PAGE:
10. There are people with much worse problems than you. That's very true, but knowing that some people get third-degree burns doesn't make first-degree burns hurt less.
11. You're not truly better if you're relying on medication. It would be great to get out of bed every morning, do my job, and engage in social activities without psychiatric assistance. But popping a pill every night is way preferable to missing out on everything life has to offer.
12. Just cheer up. You would never tell someone with a cold to just stop coughing. Depression is also a physical ailment beyond our control; the problem is just in our brains rather than in our throats.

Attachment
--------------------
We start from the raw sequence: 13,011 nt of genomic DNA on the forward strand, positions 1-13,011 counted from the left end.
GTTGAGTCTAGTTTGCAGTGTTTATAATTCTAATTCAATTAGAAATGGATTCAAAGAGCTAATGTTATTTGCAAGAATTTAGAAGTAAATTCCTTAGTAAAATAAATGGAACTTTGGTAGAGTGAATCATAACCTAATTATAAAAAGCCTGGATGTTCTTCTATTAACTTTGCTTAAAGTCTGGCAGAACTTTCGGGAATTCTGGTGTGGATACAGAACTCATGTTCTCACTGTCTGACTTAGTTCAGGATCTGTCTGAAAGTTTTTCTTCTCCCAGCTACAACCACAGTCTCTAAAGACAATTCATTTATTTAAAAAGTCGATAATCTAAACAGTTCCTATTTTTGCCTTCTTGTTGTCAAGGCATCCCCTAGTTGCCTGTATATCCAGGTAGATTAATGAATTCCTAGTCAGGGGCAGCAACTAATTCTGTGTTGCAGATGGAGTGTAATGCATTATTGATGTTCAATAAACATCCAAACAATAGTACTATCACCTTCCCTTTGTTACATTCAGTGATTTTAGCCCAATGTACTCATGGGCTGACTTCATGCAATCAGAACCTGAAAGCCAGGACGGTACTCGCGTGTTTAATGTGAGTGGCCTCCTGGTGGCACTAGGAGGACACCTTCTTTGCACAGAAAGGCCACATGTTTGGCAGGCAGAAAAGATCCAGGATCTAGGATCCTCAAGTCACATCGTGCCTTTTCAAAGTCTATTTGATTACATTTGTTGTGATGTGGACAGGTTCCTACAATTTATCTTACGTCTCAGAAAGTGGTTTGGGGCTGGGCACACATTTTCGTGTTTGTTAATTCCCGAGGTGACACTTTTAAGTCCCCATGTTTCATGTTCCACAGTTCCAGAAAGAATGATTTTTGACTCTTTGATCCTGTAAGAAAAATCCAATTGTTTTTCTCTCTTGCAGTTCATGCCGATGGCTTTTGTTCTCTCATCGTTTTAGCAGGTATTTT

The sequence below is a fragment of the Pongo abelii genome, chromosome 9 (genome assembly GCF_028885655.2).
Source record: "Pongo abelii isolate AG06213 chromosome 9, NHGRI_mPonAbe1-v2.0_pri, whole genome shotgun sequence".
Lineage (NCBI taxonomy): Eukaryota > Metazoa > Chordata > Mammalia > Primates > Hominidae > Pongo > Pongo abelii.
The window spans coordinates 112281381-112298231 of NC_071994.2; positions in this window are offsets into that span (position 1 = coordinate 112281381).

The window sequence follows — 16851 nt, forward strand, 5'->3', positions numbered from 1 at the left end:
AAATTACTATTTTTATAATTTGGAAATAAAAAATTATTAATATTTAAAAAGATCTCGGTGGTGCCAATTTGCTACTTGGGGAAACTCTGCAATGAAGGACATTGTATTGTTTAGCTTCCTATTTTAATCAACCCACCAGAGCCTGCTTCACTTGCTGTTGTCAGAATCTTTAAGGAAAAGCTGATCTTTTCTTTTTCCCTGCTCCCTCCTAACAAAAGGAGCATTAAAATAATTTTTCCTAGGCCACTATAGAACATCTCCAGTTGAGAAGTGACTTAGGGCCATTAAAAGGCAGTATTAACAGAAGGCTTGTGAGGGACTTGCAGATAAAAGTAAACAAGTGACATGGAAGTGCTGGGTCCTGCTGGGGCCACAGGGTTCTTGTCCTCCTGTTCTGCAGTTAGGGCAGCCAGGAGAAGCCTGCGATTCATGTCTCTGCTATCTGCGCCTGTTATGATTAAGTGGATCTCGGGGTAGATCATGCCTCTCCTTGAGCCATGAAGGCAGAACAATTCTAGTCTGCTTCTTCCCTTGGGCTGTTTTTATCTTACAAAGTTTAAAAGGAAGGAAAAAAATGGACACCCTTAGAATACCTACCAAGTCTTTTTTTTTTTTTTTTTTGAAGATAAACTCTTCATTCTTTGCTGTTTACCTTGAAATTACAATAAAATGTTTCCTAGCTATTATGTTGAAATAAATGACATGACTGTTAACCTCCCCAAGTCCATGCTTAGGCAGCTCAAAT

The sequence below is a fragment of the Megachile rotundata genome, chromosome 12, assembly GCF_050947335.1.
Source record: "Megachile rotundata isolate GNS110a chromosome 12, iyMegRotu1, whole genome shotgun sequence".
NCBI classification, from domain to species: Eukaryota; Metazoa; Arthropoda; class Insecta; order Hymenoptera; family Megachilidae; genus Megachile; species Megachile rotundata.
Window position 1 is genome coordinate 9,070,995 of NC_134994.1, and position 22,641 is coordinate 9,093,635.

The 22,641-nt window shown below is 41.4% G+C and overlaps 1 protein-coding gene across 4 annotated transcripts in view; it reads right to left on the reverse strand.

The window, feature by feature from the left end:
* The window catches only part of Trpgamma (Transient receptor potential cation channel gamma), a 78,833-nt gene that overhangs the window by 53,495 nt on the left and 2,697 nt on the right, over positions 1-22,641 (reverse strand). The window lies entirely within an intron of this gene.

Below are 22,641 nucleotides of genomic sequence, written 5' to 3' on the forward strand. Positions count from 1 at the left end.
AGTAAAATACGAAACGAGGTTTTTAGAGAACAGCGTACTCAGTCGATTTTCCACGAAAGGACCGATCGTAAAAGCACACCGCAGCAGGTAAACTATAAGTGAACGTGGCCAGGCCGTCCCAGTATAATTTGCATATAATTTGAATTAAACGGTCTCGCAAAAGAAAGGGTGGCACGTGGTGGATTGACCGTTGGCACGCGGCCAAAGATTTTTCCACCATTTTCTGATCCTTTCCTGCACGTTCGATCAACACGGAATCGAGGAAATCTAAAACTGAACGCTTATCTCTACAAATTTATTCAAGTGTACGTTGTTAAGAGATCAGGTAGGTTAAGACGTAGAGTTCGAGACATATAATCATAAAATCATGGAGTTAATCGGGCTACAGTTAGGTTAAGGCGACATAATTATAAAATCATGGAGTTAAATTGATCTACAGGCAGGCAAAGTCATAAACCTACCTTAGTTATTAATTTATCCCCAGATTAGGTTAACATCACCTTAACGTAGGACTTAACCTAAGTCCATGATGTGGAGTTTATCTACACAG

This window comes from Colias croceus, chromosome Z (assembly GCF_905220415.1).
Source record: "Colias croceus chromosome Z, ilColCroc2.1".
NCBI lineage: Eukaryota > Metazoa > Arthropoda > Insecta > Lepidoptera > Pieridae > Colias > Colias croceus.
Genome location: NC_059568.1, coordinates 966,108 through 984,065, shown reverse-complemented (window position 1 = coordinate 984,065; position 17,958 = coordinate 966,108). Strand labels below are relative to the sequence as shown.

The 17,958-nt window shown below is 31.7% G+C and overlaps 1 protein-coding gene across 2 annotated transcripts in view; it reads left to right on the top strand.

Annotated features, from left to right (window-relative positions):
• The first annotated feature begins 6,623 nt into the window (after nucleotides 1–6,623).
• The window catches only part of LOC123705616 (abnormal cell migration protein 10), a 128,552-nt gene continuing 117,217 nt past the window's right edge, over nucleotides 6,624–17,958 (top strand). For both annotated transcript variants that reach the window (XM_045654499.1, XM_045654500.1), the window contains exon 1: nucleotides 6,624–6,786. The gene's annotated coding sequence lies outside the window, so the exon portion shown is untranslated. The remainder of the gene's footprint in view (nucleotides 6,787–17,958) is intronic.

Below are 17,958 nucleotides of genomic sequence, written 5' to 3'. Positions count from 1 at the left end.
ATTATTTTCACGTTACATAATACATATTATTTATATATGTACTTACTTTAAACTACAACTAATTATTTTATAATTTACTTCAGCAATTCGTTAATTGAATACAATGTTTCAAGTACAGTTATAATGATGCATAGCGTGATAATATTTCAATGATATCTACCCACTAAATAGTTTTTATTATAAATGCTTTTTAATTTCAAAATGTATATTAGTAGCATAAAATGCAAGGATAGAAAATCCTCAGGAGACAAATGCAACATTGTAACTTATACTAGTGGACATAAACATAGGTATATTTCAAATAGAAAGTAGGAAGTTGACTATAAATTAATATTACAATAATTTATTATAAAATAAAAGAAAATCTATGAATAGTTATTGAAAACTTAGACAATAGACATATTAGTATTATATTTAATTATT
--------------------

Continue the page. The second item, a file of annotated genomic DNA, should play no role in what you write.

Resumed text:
So, if you can't say these things, what do you say? I would recommend asking a loved one with depression if there's anything you can do for them. That way, you'll know what they want rather than guessing and potentially getting it wrong. And if their answer is that there's nothing you can do, that's OK. You might feel useless, but how they feel is more important. Plus, even if you can't help, they may take comfort in just knowing you want to.
This post, written by Suzannah Weiss, originally appeared on Ravishly.